together+ Anti-xenophobia Project wins $50,000 SAPPI grant

Author: Lonnie Atkinson

Congratulations to Robert Sedlack, Andrea Pellegrino and all the ND Design students who were a part of the South Africa together + anti-xenophobia project for winning a $50,000 SAPPI grant to help produce this awesome campaign.


Sappi Fine Paper North America announced 13 grant recipients for its 13th annual Ideas that Matter program, the industry's highly respected grant program aimed at helping designers create and implement print projects for charitable causes. Since 1999, Sappi's Ideas that Matter program has awarded over $12 million worldwide in grants to designers around the globe to support their work for nonprofit programs and organizations. This year's winning projects reflect the on-going commitment in the design community to utilize design in combination with innovative thinking to solve social problems. Grantees submitted outstanding proposals outlining their ideas, creative execution and their unique ability to instill positive social, cultural or environmental change.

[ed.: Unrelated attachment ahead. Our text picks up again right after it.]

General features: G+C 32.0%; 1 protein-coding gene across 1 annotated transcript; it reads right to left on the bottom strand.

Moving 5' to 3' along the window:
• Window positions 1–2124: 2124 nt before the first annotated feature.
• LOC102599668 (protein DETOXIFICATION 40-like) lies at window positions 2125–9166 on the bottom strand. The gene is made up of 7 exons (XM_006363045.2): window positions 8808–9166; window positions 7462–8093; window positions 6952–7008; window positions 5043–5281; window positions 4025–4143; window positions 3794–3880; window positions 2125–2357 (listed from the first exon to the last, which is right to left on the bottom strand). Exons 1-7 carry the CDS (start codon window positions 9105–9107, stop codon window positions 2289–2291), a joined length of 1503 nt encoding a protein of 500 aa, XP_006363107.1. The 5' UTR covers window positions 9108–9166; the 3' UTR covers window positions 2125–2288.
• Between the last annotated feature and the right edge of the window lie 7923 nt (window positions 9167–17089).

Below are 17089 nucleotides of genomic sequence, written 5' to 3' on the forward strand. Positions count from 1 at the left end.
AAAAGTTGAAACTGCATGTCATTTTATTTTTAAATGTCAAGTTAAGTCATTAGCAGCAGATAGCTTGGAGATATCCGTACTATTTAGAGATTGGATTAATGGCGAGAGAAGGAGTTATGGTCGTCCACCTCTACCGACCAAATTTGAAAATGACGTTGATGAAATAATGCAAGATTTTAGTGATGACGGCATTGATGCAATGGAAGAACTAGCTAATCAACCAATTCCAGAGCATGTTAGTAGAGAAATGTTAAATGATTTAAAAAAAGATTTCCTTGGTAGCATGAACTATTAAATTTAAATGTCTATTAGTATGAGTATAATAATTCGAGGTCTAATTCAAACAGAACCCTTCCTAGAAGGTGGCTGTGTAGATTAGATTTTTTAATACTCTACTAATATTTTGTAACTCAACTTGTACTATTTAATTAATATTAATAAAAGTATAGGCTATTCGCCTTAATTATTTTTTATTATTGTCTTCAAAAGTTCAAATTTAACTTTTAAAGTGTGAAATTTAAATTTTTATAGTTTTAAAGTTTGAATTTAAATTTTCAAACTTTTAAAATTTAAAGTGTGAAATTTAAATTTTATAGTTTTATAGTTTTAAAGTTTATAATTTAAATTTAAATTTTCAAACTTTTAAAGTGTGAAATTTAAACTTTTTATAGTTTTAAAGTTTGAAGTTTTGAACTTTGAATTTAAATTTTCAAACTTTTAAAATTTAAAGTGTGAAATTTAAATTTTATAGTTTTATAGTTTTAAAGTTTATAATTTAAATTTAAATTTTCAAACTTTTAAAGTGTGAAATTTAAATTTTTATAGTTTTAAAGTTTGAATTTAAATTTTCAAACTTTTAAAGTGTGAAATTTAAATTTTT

The selected proposals were determined by an independent judging panel of leaders from the design profession. This year's judges, all widely recognized for their forward-thinking commitment to design for social good, included Rich Hollant, Principal/Design Director at co:lab inc., Hartford, CT; Sam Shelton, Principal/Designer, Kinetic, Washington, DC; Mariana Amatullo, Vice President, Designmatters Department, Art Center College of Design, Pasadena, CA; Mike Weikert, Partner, Weikert Design, Baltimore, MD; and Tracy West, Creative Director, 50,000feet, Chicago, IL.

"Sappi started the Ideas that Matter program because we wanted to give back in a way that we felt could make a real and lasting impact," said Patti Groh, Marketing Director, Sappi Fine Paper North America. "After 13 years, we are proud to see this legacy continue and to be able to recognize the critical role that good design plays in inspiring people to take action."

Also, check out the latest by Carol C. Bradley.